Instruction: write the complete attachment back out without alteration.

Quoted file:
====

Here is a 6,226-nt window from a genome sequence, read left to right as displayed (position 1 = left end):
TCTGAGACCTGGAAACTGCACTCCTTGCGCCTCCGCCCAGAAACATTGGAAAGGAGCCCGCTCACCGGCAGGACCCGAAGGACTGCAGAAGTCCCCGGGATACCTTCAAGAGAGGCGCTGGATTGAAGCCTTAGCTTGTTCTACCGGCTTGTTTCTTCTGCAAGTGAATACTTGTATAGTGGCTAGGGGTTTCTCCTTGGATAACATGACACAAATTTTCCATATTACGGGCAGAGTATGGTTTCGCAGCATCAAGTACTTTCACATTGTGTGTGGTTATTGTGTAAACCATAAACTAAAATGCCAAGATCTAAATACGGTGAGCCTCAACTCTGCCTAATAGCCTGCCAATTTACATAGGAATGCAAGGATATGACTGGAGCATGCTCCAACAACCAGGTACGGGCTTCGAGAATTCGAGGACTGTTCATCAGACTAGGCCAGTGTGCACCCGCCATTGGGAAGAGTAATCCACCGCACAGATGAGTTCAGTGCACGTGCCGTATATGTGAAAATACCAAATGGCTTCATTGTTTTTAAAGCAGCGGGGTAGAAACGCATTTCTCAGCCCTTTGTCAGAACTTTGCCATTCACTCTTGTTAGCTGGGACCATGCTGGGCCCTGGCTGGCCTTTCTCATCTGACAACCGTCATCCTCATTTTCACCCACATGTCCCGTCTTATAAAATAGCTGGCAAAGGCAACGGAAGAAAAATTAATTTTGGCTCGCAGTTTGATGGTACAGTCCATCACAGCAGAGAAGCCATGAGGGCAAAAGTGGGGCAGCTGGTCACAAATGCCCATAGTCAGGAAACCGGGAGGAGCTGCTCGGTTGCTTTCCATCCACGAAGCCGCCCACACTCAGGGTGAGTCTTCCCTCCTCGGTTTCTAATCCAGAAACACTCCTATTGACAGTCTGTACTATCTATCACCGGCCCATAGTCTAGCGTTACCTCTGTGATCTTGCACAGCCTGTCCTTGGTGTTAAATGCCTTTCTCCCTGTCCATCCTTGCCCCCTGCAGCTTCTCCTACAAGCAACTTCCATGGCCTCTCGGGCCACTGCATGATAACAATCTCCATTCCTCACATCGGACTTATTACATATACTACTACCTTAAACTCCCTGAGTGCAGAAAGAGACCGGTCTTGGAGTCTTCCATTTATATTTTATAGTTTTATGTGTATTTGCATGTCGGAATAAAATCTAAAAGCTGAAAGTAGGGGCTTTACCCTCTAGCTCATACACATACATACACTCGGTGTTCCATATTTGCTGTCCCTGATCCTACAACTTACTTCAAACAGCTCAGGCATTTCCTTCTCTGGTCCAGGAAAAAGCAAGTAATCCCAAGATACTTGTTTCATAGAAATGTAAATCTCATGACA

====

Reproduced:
Here is a 6,226-nt window from a genome sequence, read left to right as displayed (position 1 = left end):
TCTGAGACCTGGAAACTGCACTCCTTGCGCCTCCGCCCAGAAACATTGGAAAGGAGCCCGCTCACCGGCAGGACCCGAAGGACTGCAGAAGTCCCCGGGATACCTTCAAGAGAGGCGCTGGATTGAAGCCTTAGCTTGTTCTACCGGCTTGTTTCTTCTGCAAGTGAATACTTGTATAGTGGCTAGGGGTTTCTCCTTGGATAACATGACACAAATTTTCCATATTACGGGCAGAGTATGGTTTCGCAGCATCAAGTACTTTCACATTGTGTGTGGTTATTGTGTAAACCATAAACTAAAATGCCAAGATCTAAATACGGTGAGCCTCAACTCTGCCTAATAGCCTGCCAATTTACATAGGAATGCAAGGATATGACTGGAGCATGCTCCAACAACCAGGTACGGGCTTCGAGAATTCGAGGACTGTTCATCAGACTAGGCCAGTGTGCACCCGCCATTGGGAAGAGTAATCCACCGCACAGATGAGTTCAGTGCACGTGCCGTATATGTGAAAATACCAAATGGCTTCATTGTTTTTAAAGCAGCGGGGTAGAAACGCATTTCTCAGCCCTTTGTCAGAACTTTGCCATTCACTCTTGTTAGCTGGGACCATGCTGGGCCCTGGCTGGCCTTTCTCATCTGACAACCGTCATCCTCATTTTCACCCACATGTCCCGTCTTATAAAATAGCTGGCAAAGGCAACGGAAGAAAAATTAATTTTGGCTCGCAGTTTGATGGTACAGTCCATCACAGCAGAGAAGCCATGAGGGCAAAAGTGGGGCAGCTGGTCACAAATGCCCATAGTCAGGAAACCGGGAGGAGCTGCTCGGTTGCTTTCCATCCACGAAGCCGCCCACACTCAGGGTGAGTCTTCCCTCCTCGGTTTCTAATCCAGAAACACTCCTATTGACAGTCTGTACTATCTATCACCGGCCCATAGTCTAGCGTTACCTCTGTGATCTTGCACAGCCTGTCCTTGGTGTTAAATGCCTTTCTCCCTGTCCATCCTTGCCCCCTGCAGCTTCTCCTACAAGCAACTTCCATGGCCTCTCGGGCCACTGCATGATAACAATCTCCATTCCTCACATCGGACTTATTACATATACTACTACCTTAAACTCCCTGAGTGCAGAAAGAGACCGGTCTTGGAGTCTTCCATTTATATTTTATAGTTTTATGTGTATTTGCATGTCGGAATAAAATCTAAAAGCTGAAAGTAGGGGCTTTACCCTCTAGCTCATACACATACATACACTCGGTGTTCCATATTTGCTGTCCCTGATCCTACAACTTACTTCAAACAGCTCAGGCATTTCCTTCTCTGGTCCAGGAAAAAGCAAGTAATCCCAAGATACTTGTTTCATAGAAATGTAAATCTCATGACA